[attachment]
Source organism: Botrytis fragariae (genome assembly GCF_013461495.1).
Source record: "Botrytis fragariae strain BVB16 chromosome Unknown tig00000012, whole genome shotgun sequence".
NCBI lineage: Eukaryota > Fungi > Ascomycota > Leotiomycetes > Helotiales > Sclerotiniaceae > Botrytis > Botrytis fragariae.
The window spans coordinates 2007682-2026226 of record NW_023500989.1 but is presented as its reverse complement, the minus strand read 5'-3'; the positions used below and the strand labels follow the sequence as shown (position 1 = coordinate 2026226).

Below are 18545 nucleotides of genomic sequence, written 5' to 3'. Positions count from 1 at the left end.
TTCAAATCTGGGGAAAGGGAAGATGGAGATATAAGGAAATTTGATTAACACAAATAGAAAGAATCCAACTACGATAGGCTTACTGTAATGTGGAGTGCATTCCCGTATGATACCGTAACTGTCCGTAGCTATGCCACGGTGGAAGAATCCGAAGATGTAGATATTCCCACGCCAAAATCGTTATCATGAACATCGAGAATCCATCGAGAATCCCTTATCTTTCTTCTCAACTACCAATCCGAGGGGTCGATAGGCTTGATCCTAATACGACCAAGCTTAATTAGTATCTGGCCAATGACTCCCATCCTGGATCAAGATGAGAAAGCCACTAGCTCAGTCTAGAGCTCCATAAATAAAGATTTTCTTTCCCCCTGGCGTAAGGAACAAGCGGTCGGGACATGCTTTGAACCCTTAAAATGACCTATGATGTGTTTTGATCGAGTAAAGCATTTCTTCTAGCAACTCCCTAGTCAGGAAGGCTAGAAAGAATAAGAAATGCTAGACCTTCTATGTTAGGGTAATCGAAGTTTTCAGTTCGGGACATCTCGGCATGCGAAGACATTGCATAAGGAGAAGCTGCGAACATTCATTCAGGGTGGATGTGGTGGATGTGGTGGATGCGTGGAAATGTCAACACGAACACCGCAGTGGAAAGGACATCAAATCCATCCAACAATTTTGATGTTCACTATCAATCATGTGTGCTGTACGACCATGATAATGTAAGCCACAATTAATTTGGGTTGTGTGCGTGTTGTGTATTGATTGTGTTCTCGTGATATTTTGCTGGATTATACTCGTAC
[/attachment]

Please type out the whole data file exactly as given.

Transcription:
Source organism: Botrytis fragariae (genome assembly GCF_013461495.1).
Source record: "Botrytis fragariae strain BVB16 chromosome Unknown tig00000012, whole genome shotgun sequence".
NCBI lineage: Eukaryota > Fungi > Ascomycota > Leotiomycetes > Helotiales > Sclerotiniaceae > Botrytis > Botrytis fragariae.
The window spans coordinates 2007682-2026226 of record NW_023500989.1 but is presented as its reverse complement, the minus strand read 5'-3'; the positions used below and the strand labels follow the sequence as shown (position 1 = coordinate 2026226).

Below are 18545 nucleotides of genomic sequence, written 5' to 3'. Positions count from 1 at the left end.
TTCAAATCTGGGGAAAGGGAAGATGGAGATATAAGGAAATTTGATTAACACAAATAGAAAGAATCCAACTACGATAGGCTTACTGTAATGTGGAGTGCATTCCCGTATGATACCGTAACTGTCCGTAGCTATGCCACGGTGGAAGAATCCGAAGATGTAGATATTCCCACGCCAAAATCGTTATCATGAACATCGAGAATCCATCGAGAATCCCTTATCTTTCTTCTCAACTACCAATCCGAGGGGTCGATAGGCTTGATCCTAATACGACCAAGCTTAATTAGTATCTGGCCAATGACTCCCATCCTGGATCAAGATGAGAAAGCCACTAGCTCAGTCTAGAGCTCCATAAATAAAGATTTTCTTTCCCCCTGGCGTAAGGAACAAGCGGTCGGGACATGCTTTGAACCCTTAAAATGACCTATGATGTGTTTTGATCGAGTAAAGCATTTCTTCTAGCAACTCCCTAGTCAGGAAGGCTAGAAAGAATAAGAAATGCTAGACCTTCTATGTTAGGGTAATCGAAGTTTTCAGTTCGGGACATCTCGGCATGCGAAGACATTGCATAAGGAGAAGCTGCGAACATTCATTCAGGGTGGATGTGGTGGATGTGGTGGATGCGTGGAAATGTCAACACGAACACCGCAGTGGAAAGGACATCAAATCCATCCAACAATTTTGATGTTCACTATCAATCATGTGTGCTGTACGACCATGATAATGTAAGCCACAATTAATTTGGGTTGTGTGCGTGTTGTGTATTGATTGTGTTCTCGTGATATTTTGCTGGATTATACTCGTAC